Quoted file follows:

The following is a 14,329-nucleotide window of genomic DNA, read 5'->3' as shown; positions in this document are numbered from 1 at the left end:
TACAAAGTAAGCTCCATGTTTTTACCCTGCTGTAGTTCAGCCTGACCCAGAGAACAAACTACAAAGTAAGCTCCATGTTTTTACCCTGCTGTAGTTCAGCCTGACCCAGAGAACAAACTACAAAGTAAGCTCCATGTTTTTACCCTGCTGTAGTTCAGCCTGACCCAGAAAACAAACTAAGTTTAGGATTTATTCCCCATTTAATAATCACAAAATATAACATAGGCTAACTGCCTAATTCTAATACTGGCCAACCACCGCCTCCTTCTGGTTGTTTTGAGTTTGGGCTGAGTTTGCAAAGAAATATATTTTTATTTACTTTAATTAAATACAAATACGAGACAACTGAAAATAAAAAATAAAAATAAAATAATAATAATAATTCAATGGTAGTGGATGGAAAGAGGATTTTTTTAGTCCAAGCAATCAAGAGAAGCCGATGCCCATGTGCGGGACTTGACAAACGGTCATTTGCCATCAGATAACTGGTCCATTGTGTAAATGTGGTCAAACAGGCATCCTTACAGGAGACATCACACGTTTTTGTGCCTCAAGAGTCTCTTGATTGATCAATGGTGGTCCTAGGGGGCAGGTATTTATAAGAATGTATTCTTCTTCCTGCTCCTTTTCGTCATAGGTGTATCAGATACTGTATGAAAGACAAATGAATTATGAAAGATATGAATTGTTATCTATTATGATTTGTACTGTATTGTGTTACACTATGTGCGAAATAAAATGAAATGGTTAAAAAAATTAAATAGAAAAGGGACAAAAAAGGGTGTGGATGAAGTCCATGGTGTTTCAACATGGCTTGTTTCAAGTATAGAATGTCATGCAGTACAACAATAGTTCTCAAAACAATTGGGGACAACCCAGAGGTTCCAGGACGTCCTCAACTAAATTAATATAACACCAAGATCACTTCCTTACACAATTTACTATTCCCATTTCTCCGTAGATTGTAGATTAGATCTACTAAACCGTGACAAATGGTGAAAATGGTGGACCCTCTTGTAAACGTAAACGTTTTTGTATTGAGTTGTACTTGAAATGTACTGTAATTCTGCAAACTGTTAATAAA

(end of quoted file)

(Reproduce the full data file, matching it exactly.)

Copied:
The following is a 14,329-nucleotide window of genomic DNA, read 5'->3' as shown; positions in this document are numbered from 1 at the left end:
TACAAAGTAAGCTCCATGTTTTTACCCTGCTGTAGTTCAGCCTGACCCAGAGAACAAACTACAAAGTAAGCTCCATGTTTTTACCCTGCTGTAGTTCAGCCTGACCCAGAGAACAAACTACAAAGTAAGCTCCATGTTTTTACCCTGCTGTAGTTCAGCCTGACCCAGAAAACAAACTAAGTTTAGGATTTATTCCCCATTTAATAATCACAAAATATAACATAGGCTAACTGCCTAATTCTAATACTGGCCAACCACCGCCTCCTTCTGGTTGTTTTGAGTTTGGGCTGAGTTTGCAAAGAAATATATTTTTATTTACTTTAATTAAATACAAATACGAGACAACTGAAAATAAAAAATAAAAATAAAATAATAATAATAATTCAATGGTAGTGGATGGAAAGAGGATTTTTTTAGTCCAAGCAATCAAGAGAAGCCGATGCCCATGTGCGGGACTTGACAAACGGTCATTTGCCATCAGATAACTGGTCCATTGTGTAAATGTGGTCAAACAGGCATCCTTACAGGAGACATCACACGTTTTTGTGCCTCAAGAGTCTCTTGATTGATCAATGGTGGTCCTAGGGGGCAGGTATTTATAAGAATGTATTCTTCTTCCTGCTCCTTTTCGTCATAGGTGTATCAGATACTGTATGAAAGACAAATGAATTATGAAAGATATGAATTGTTATCTATTATGATTTGTACTGTATTGTGTTACACTATGTGCGAAATAAAATGAAATGGTTAAAAAAATTAAATAGAAAAGGGACAAAAAAGGGTGTGGATGAAGTCCATGGTGTTTCAACATGGCTTGTTTCAAGTATAGAATGTCATGCAGTACAACAATAGTTCTCAAAACAATTGGGGACAACCCAGAGGTTCCAGGACGTCCTCAACTAAATTAATATAACACCAAGATCACTTCCTTACACAATTTACTATTCCCATTTCTCCGTAGATTGTAGATTAGATCTACTAAACCGTGACAAATGGTGAAAATGGTGGACCCTCTTGTAAACGTAAACGTTTTTGTATTGAGTTGTACTTGAAATGTACTGTAATTCTGCAAACTGTTAATAAA